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  1. #1

    Default Need help identifying Waltham

    I received a Waltham pocket watch from my grandmother last night. I did some research on the internet and found the best way to identify the watch is to open up the back and get the serial number, however in most pictures of Waltham watches I've seen there's a hinge at the bottom for opening it up. Mine doesn't have this hinge, and I've tried to lightly open it up at the back seam but it won't. Any other way of identifying what year/make this watch is? There's no designs on it, just flat all the way around. Covering the face is a piece of thin plastic that falls off very easily. At the bottom of the face there's a little dial going around a smaller circle with the seconds. Thank you

  2. #2

    Smile Re: Need help identifying Waltham (RE: Heidi)

    Hi Heidi:

    Welcome to the NAWCC American Pocket Watch Message Board!

    Your watch case may be a screw back and bezel case, or a snap back and bezel case. You might find the information in "How To Open A Pocket Watch Case" useful. Try unscrewing it first.

    Good luck,
    Kent
    That guy down in Georgia

  3. #3

    Default Re: Need help identifying Waltham (RE: Heidi)

    Chances are that the back of the case will unscrew . Theres no way of knowing what grade of movement you have without seeing whats inside.

  4. #4

    Default Re: Need help identifying Waltham (RE: NC Plumber)

    Got it open, it screwed off, thank you for that link Kent.

    On the inside of the piece that came off the back it says
    C.W.C. CO.
    Trademark
    3504049
    Warranted crescent 25 years.

    The inside of the watch has the number 10044179
    17 jewels
    Appleton Tracy
    Waltham, Mass.

  5. #5

    Smile Re: Need help identifying Waltham (RE: Heidi)

    Heidi:

    You've inherited a very nice watch. Checking the references listed in the Waltham watches Encyclopedia article, Waltham movement serial number 10044179 can be seen to be an 18-size, 17-jewel, model 1883 Appleton, Tracy & Co. grade, open-face movement, made in about 1900, give or take a year or two. This particular version of the Appleton, Tracy & Co. grade was a successful product with almost 30,000 having been built from the mid-to-1890s to the turn of the century.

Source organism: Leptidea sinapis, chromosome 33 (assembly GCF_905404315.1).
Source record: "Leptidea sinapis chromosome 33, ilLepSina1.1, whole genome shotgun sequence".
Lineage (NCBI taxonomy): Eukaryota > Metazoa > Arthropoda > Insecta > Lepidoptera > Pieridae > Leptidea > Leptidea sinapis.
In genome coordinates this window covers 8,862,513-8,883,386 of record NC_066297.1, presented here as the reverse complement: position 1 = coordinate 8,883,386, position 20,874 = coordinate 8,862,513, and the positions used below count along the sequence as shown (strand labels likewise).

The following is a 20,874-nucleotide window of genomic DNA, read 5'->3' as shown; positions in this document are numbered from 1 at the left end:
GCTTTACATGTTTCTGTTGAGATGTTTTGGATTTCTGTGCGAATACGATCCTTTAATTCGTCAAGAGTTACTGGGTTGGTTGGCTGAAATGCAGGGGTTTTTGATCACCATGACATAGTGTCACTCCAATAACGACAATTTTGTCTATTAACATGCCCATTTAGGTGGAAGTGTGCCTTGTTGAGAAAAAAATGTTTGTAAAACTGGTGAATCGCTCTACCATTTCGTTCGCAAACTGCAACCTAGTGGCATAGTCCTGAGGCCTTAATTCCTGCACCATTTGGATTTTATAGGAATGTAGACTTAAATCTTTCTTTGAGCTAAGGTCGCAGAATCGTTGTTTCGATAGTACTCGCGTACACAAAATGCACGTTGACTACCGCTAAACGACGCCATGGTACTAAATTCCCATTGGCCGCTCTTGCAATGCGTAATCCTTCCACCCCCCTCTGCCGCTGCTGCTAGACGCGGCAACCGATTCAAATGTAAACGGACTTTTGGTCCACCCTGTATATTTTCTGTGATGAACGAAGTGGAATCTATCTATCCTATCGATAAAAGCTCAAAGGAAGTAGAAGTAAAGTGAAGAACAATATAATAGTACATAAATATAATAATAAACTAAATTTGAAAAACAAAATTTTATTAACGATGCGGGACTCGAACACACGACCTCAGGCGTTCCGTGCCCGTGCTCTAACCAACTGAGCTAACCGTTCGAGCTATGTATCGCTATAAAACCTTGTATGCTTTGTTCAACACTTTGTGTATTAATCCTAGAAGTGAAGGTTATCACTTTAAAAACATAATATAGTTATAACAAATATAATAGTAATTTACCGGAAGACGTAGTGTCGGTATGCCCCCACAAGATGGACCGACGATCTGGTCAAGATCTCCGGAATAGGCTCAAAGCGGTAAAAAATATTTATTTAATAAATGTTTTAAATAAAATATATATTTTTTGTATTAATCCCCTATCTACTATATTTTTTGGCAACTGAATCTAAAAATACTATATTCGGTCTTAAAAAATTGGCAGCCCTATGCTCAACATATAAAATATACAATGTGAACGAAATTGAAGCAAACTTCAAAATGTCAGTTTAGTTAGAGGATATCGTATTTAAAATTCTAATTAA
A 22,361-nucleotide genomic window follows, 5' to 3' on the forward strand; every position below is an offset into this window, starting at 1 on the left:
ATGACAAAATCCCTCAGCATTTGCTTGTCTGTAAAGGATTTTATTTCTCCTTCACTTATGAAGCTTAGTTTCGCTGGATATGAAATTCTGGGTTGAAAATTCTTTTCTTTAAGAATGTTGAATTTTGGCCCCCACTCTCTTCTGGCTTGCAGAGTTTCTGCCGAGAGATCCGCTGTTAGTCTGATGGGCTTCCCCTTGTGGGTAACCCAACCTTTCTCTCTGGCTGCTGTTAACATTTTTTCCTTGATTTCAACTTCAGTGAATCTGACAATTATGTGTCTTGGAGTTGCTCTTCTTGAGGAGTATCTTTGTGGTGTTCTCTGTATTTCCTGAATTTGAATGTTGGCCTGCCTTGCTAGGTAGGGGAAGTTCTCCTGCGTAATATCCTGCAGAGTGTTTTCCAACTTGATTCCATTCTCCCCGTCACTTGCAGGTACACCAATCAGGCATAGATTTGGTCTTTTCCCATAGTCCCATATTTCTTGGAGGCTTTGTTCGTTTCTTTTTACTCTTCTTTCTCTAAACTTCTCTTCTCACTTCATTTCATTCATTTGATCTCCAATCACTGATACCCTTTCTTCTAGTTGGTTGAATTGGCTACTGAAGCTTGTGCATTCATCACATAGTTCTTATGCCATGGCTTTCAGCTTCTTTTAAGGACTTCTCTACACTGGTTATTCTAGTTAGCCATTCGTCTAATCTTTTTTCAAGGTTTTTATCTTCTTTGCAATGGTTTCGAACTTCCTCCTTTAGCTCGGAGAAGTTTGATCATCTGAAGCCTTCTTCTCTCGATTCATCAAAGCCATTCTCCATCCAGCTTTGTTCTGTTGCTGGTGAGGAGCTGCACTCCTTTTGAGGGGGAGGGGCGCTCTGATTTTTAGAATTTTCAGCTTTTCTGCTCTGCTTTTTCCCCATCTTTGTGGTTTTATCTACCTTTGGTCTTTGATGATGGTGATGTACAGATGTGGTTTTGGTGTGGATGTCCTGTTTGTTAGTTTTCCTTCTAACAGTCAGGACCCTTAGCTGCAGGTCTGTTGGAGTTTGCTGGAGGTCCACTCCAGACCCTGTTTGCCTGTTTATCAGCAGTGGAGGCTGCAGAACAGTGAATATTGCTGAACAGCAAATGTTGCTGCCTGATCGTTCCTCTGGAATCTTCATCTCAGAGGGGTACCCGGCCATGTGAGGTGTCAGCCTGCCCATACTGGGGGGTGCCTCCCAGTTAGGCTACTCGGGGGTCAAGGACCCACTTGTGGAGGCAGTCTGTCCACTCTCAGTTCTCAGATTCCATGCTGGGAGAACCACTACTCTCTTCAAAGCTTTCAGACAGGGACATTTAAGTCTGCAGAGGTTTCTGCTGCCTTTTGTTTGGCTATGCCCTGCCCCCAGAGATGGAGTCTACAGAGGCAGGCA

You can see a catalog description and movement picture of the slightly earlier 15-jewel version in an 1893 Waltham ad. This watch is a railroad watch, that was accepted for railroad time service at the time it was built.

    The watch case is gold-filled and was made by the Crescent Watch Case Co.

    You should have the watch serviced before running it very much. It may be helpful for you to read the Encyclopedia article on Watch Service and its related links, especially the one to the message board thread on the subject.

    Having gathered and printed out information about a family watch, it is a wise idea to write out as much as you know about the family member to whom the watch originally belonged. Then, add the names and relationships of the family members who passed it down to the current holder. Make up a booklet with this and all of the watch information and try to keep it with the watch. This way, the watch has real family heritage instead of it just being an old family watch, the identity and relationship of the original owner having been lost in the distant past.

    Please feel free to ask additional questions if you don't understand something.

    Good luck,
    Last edited by Kent; 02-20-2011 at 09:03 PM.
    Kent
    That guy down in Georgia

  6. #6

    Smile Re: Need help identifying Waltham (RE: Kent)

    Heidi:

    Please take a minute and let me know several things about your watch?

    Can you set the hands by pulling up on the crown (the winding knob) and turning it? If not, the watch is probably lever-set.

    Is anything else marked on the movement, like "safety pinion" or "Adjusted"?

    Is the movement nickel or a gold color?

    Is the winding stem at the 12 o'clock position?

    Thanks,
    Kent
    That guy down in Georgia

  7. #7

    Default Re: Need help identifying Waltham (RE: Kent)

    Hi Heidi

    From the serial number of your watch, 8556703 the records show that it is from a run of 1,000 watches indicated in the serial number list as Special. It was produced around 1901. I do believe it is a pendent set open face watch although the serial number list has this run as lever set open face. None of the watches I have recorded in this run have been lever set. Based on the other watches I have recorded from this run, your watch should have nickel plates with the barrel bridge being marked Appleton, Tracy & Co., Waltham, Mass., and will have 17 Jewels on the barrel bridge above the name. The word Adjusted will be under the serial number.

    Some general information on Model 1883’s and Appleton, Tracy & Co.: